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Farmers With Tractors Protested Across The Country

Farmers’ frustration at being ignored by the government has sparked a series of demands related to the pressing problems in agriculture, which is why the Slovenian Farmers’ Union organised a peaceful protest rally on Saturday at 1 p.m., at several locations across Slovenia. Before the protest, representatives of the union and some other agricultural NGOs also read out their demands in front of the National Assembly. The speech began with a declaration of the poem “Vstati in obstati” (Stand Up and Stay Standing).

Enough is enough, were the opening words at Saturday’s protest. Anton Medved said that they had been involved in the formulation of agricultural policy, “we have been involved, but very little of what we proposed has been taken into account.” He stressed the importance of farmers in Slovenia and their contribution to Slovenia’s green countryside. “We will not allow this to be destroyed, because there is no going back,” said Anton Medved, who was the first to explain the farmers’ demands and what they expect from the government.

“We have had enough. We demand that the new environmental requirements do not require unrealistic capacities of the farmer, we demand a revision of the re-examination and a reduction of the Nature 2,000 areas, we demand the implementation of the climate and environmental measures that are enshrined in the Strategic Plan for the Common Agricultural Policy in a way that is accessible to farmers, we demand clear and simple implementation conditions and administratively uncomplicated measures, we demand that Slovenia’s food security is a priority, which cannot be subordinated to environmental adventures, we demand that new taxes be halted, we demand that all direct payments and other funds be brought into line with inflation, we demand that the Common Agricultural Policy funds earmarked for agriculture be kept entirely in agriculture or in the agricultural sector. I would like to stress that no political party is behind today’s protest. We will send all the demands to the government today. If they do not accept us within ten days, we will continue our activities,” said Anton Medved.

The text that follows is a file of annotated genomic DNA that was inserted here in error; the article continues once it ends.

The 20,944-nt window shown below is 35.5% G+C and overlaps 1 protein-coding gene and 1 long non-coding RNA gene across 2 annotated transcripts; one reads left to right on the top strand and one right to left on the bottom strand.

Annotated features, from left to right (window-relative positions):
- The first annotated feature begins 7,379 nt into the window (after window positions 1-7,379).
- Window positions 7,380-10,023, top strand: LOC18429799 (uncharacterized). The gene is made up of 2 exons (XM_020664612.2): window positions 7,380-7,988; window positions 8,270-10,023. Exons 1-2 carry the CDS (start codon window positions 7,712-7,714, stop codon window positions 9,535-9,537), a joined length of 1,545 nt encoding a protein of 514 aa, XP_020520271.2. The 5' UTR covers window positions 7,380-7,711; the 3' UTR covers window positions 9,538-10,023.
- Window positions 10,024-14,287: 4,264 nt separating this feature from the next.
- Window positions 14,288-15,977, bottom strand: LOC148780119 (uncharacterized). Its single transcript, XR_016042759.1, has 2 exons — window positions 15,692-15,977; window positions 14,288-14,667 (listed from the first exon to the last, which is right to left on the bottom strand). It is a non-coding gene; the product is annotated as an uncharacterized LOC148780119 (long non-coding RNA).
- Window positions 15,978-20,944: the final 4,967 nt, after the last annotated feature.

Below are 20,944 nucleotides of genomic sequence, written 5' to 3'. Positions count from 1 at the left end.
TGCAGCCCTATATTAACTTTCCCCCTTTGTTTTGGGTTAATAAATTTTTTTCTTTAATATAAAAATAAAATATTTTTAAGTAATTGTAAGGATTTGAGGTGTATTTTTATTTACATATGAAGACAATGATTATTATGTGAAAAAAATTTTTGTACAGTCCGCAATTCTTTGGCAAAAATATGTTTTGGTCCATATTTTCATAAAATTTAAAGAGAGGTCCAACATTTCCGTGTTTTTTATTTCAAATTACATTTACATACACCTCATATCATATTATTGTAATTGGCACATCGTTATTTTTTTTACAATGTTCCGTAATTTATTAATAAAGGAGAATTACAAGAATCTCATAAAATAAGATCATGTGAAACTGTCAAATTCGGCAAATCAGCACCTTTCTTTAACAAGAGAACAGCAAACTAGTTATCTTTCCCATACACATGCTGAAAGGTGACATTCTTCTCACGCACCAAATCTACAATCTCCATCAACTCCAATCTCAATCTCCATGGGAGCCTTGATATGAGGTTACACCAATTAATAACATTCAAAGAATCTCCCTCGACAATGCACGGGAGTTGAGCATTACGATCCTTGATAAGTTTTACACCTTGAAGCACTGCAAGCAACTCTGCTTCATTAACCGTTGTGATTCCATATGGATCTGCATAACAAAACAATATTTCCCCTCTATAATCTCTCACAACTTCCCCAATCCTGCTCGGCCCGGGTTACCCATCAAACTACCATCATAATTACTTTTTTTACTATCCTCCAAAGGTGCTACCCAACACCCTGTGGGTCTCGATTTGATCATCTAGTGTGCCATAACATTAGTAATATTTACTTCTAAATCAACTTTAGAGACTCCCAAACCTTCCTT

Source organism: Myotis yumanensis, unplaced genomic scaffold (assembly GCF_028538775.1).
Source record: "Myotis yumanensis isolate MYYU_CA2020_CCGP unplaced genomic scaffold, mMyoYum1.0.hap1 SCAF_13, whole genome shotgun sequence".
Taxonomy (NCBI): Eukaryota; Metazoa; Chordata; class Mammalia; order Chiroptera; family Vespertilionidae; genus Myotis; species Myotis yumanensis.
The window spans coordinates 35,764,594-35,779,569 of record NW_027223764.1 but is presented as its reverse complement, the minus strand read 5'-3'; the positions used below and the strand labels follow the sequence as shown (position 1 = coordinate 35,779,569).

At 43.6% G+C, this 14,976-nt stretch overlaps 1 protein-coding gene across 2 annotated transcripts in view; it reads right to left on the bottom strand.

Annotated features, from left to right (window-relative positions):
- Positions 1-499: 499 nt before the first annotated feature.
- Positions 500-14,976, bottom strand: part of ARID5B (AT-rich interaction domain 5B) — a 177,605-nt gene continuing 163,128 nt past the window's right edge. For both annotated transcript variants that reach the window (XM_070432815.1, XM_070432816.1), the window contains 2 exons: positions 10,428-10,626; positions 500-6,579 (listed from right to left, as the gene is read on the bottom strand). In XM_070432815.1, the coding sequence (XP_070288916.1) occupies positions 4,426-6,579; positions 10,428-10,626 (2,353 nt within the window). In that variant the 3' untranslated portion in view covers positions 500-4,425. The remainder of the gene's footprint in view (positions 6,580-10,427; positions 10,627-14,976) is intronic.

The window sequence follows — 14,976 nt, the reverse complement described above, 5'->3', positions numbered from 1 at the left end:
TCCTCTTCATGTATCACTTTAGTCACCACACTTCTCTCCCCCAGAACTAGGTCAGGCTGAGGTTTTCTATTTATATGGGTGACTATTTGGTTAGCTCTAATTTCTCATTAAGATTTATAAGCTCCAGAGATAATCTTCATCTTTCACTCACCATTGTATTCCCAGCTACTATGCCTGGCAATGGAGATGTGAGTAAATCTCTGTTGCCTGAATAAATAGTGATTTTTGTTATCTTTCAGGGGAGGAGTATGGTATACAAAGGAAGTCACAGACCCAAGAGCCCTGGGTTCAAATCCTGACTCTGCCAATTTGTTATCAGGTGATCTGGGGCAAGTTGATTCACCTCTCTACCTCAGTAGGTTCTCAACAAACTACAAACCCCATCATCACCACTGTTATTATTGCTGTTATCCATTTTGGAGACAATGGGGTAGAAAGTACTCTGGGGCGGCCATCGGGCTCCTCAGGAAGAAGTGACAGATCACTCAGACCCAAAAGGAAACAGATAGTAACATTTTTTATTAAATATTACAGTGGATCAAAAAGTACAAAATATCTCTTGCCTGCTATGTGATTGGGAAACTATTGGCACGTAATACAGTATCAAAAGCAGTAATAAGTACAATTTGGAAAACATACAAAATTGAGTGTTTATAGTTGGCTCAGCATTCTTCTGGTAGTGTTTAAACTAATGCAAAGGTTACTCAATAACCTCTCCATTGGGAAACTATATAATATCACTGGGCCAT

“We Slovenian farmers did not think that 450 years after the famous Slovenian-Croatian peasant revolt and the Slovenian peasant strike we had 30 years ago, we would have to come before the Slovenian public with such demands. However, the current situation is so critical that we are forced to do this,” said Roman Žveglič, President of the Slovenian Chamber of Agriculture and Forestry, who stressed that these matters concern the national interest and all Slovenians. Žveglič called on everyone to support them by buying Slovenian products and buying locally.

As Alenka Marjetič Žnider, President of the Cooperative Union of Slovenia, said, they all gathered at the protest in the name of 60 agroforestry cooperatives and 13,500 family farms. “It is all of the Slovenian farms that make the Slovenian countryside picturesque, cultivated, populated and socially secure, and our country more food secure. With every farm that is closed down, with every young farmer that is lost, we lose all of these things, but we also lose the knowledge and love of farming that is passed down from generation to generation in these families,” she said. She stressed that Slovenian farms are not the cause but the solution to environmental problems, after which Irena Ule, President of the Slovenian Female Farmers’ Union, pointed out that if there are no farmers, we have to ask ourselves where we will get our food from.